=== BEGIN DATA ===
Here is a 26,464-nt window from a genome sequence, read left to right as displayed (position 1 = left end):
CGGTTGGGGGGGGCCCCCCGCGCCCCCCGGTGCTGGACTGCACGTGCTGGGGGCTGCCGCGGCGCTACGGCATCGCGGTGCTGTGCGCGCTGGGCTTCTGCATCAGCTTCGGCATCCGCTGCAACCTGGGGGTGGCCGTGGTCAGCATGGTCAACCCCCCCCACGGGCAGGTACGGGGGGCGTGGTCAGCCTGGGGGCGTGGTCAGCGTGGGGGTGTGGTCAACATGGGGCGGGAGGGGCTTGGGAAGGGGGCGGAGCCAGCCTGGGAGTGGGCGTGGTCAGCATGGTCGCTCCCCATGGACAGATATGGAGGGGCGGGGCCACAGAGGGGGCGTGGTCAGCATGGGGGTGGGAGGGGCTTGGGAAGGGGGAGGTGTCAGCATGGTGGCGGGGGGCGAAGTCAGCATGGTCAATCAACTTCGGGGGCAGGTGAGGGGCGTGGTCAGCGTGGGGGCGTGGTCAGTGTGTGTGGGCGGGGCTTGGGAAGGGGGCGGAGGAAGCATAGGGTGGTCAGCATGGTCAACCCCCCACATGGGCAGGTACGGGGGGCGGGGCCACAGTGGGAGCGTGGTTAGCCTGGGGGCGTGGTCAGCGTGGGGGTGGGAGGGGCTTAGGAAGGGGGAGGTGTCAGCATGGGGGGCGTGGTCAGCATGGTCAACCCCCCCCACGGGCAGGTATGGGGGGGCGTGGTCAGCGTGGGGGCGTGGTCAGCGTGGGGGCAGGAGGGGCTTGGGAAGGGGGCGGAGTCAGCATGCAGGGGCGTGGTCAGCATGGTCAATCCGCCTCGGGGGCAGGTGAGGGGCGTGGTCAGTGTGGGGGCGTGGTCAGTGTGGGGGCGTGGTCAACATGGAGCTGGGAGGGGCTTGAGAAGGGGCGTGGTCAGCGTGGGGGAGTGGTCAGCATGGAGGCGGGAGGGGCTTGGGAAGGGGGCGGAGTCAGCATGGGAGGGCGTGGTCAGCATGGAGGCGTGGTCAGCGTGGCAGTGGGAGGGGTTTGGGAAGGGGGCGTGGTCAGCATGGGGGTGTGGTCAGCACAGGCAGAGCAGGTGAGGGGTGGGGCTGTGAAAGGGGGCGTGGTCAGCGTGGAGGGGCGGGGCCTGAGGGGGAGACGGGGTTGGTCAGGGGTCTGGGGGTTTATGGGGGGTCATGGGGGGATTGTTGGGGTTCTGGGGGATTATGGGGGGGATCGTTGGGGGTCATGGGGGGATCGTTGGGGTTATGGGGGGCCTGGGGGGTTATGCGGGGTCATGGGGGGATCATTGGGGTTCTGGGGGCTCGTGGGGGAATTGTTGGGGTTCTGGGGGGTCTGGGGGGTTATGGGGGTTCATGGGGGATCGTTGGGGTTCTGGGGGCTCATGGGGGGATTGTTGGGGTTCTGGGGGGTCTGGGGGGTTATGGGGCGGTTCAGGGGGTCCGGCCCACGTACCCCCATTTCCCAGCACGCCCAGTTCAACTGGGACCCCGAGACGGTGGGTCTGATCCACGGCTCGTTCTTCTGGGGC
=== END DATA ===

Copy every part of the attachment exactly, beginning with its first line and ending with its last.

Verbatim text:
Here is a 26,464-nt window from a genome sequence, read left to right as displayed (position 1 = left end):
CGGTTGGGGGGGGCCCCCCGCGCCCCCCGGTGCTGGACTGCACGTGCTGGGGGCTGCCGCGGCGCTACGGCATCGCGGTGCTGTGCGCGCTGGGCTTCTGCATCAGCTTCGGCATCCGCTGCAACCTGGGGGTGGCCGTGGTCAGCATGGTCAACCCCCCCCACGGGCAGGTACGGGGGGCGTGGTCAGCCTGGGGGCGTGGTCAGCGTGGGGGTGTGGTCAACATGGGGCGGGAGGGGCTTGGGAAGGGGGCGGAGCCAGCCTGGGAGTGGGCGTGGTCAGCATGGTCGCTCCCCATGGACAGATATGGAGGGGCGGGGCCACAGAGGGGGCGTGGTCAGCATGGGGGTGGGAGGGGCTTGGGAAGGGGGAGGTGTCAGCATGGTGGCGGGGGGCGAAGTCAGCATGGTCAATCAACTTCGGGGGCAGGTGAGGGGCGTGGTCAGCGTGGGGGCGTGGTCAGTGTGTGTGGGCGGGGCTTGGGAAGGGGGCGGAGGAAGCATAGGGTGGTCAGCATGGTCAACCCCCCACATGGGCAGGTACGGGGGGCGGGGCCACAGTGGGAGCGTGGTTAGCCTGGGGGCGTGGTCAGCGTGGGGGTGGGAGGGGCTTAGGAAGGGGGAGGTGTCAGCATGGGGGGCGTGGTCAGCATGGTCAACCCCCCCCACGGGCAGGTATGGGGGGGCGTGGTCAGCGTGGGGGCGTGGTCAGCGTGGGGGCAGGAGGGGCTTGGGAAGGGGGCGGAGTCAGCATGCAGGGGCGTGGTCAGCATGGTCAATCCGCCTCGGGGGCAGGTGAGGGGCGTGGTCAGTGTGGGGGCGTGGTCAGTGTGGGGGCGTGGTCAACATGGAGCTGGGAGGGGCTTGAGAAGGGGCGTGGTCAGCGTGGGGGAGTGGTCAGCATGGAGGCGGGAGGGGCTTGGGAAGGGGGCGGAGTCAGCATGGGAGGGCGTGGTCAGCATGGAGGCGTGGTCAGCGTGGCAGTGGGAGGGGTTTGGGAAGGGGGCGTGGTCAGCATGGGGGTGTGGTCAGCACAGGCAGAGCAGGTGAGGGGTGGGGCTGTGAAAGGGGGCGTGGTCAGCGTGGAGGGGCGGGGCCTGAGGGGGAGACGGGGTTGGTCAGGGGTCTGGGGGTTTATGGGGGGTCATGGGGGGATTGTTGGGGTTCTGGGGGATTATGGGGGGGATCGTTGGGGGTCATGGGGGGATCGTTGGGGTTATGGGGGGCCTGGGGGGTTATGCGGGGTCATGGGGGGATCATTGGGGTTCTGGGGGCTCGTGGGGGAATTGTTGGGGTTCTGGGGGGTCTGGGGGGTTATGGGGGTTCATGGGGGATCGTTGGGGTTCTGGGGGCTCATGGGGGGATTGTTGGGGTTCTGGGGGGTCTGGGGGGTTATGGGGCGGTTCAGGGGGTCCGGCCCACGTACCCCCATTTCCCAGCACGCCCAGTTCAACTGGGACCCCGAGACGGTGGGTCTGATCCACGGCTCGTTCTTCTGGGGC